Home Preservation

Lakewood Heritage Advisory Board

In Lakewood, many houses were built with little or no insulation in the walls, ceilings, and roof spaces. While the lack of insulation causes some draftiness, the open space between wall studs and roof rafters allows air to circulate throughout the internal structure of the house. Good air circulation is especially important in keeping a building dry, because moisture is created both inside and outside the house. Sources include bathing, cooking, laundry, damp basement floors, and weather conditions such as snow, rain, and humidity. As moisture moves through the walls, condensation can form. This typically occurs on the inside of the exterior siding. Air circulating through the house framing will dry out the condensation. If air cannot circulate, the moisture build-up can cause peeling paint and mildew growth on the exterior, as well as rotting wood on the interior of the structure.

Houses lose most of their heat through the roof. Before investing in wall insulation, consider insulating roof and attic spaces, as well as caulking cracks such as those found around doors and window framing and at the top of foundation walls. Access to attic and roof spaces is typically easier, and provides an opportunity to install baffles for proper air circulation and a vapor barrier to eliminate the movement of moisture into the insulation. It is often difficult to adequately ventilate and install a vapor barrier with wall insulation without damaging interior or exterior materials and finishes. If wall insulation is installed, be sure to understand the importance of ventilation.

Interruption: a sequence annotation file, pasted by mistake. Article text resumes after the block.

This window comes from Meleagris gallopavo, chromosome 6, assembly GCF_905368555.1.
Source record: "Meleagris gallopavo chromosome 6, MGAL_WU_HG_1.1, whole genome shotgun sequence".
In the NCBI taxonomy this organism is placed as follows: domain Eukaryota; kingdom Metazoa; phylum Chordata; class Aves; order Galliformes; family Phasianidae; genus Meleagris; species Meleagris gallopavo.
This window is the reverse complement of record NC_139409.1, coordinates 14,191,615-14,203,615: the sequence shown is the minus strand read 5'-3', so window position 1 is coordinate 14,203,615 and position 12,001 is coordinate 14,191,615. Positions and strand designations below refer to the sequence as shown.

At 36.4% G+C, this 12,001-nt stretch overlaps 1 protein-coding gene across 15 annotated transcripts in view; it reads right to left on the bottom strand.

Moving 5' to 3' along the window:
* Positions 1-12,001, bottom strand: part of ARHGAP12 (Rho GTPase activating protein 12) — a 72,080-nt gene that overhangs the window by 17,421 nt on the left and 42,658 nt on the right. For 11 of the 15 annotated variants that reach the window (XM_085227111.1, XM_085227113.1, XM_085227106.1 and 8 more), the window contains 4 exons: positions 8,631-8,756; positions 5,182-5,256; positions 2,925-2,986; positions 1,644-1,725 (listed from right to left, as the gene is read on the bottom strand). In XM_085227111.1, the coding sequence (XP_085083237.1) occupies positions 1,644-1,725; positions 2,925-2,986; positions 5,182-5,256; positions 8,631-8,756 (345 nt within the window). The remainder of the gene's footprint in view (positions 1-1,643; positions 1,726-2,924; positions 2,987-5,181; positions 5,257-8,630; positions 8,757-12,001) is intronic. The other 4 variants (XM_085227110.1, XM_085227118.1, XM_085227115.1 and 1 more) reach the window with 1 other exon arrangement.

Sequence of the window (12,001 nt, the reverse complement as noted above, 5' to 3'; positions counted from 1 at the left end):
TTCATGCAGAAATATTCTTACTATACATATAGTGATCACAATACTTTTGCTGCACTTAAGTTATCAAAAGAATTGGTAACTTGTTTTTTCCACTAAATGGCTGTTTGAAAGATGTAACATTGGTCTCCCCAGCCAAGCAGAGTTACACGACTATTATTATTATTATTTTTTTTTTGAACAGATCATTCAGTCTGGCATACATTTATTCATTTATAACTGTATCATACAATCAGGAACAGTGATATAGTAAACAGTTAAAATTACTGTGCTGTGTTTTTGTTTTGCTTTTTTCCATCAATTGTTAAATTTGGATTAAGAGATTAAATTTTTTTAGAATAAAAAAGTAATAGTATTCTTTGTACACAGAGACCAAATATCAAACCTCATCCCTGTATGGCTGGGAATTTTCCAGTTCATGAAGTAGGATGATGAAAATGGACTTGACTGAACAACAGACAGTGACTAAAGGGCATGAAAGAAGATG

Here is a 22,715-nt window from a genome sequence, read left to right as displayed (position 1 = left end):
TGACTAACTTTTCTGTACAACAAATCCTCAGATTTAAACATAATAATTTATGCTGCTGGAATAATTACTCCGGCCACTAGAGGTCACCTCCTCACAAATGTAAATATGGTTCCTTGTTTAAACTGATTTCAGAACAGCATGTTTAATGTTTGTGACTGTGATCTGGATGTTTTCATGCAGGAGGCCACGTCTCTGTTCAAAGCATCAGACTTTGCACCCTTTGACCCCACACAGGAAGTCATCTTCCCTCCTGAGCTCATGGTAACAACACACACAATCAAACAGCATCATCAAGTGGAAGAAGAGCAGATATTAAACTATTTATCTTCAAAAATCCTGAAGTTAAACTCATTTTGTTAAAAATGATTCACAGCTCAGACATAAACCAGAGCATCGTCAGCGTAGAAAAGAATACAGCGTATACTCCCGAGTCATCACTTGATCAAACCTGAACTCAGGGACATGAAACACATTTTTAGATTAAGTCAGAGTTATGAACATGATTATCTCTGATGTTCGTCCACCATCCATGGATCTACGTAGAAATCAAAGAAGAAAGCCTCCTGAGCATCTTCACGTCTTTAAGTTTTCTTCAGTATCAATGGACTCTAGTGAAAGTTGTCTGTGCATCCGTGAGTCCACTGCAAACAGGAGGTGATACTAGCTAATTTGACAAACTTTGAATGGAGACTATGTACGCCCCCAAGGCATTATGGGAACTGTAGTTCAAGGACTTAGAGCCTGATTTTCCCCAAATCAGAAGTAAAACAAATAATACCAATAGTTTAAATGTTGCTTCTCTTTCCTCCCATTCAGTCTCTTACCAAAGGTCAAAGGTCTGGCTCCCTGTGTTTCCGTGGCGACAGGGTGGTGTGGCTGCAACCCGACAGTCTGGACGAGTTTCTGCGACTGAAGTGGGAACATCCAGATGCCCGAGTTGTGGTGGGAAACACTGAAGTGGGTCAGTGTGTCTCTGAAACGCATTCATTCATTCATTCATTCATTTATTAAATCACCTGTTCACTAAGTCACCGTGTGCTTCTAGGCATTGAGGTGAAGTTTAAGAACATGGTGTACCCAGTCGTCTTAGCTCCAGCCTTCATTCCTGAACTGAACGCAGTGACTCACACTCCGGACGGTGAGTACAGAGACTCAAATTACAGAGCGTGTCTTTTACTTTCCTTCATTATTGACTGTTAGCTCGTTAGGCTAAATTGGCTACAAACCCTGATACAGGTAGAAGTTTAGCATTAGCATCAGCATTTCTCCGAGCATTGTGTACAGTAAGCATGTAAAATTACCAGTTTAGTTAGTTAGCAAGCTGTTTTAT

It is important to learn about the advantages and disadvantages of each type and method of insulation. Keep in mind aesthetic considerations, too. If wall insulation is installed from the outside, remove a piece of siding for access and then reattach it. Don’t have the holes plugged with plastic caps. If wall insulation is installed from the inside, don’t damage interior woodwork.

The Lakewood Heritage Advisory Board was established to serve in an advisory capacity for the purpose of educating, informing and making recommendations to City officials, departments, boards and commissions, and the community on matters relating to historic preservation

The Lakewood Heritage Advisory Board may be contacted through the City of Lakewood Department of Planning and Development (216/529-6630). Information in this publication may be reprinted. Please credit the Lakewood Heritage Advisory Board, Lakewood, Ohio.

© 2005 Lakewood Heritage Advisory Board

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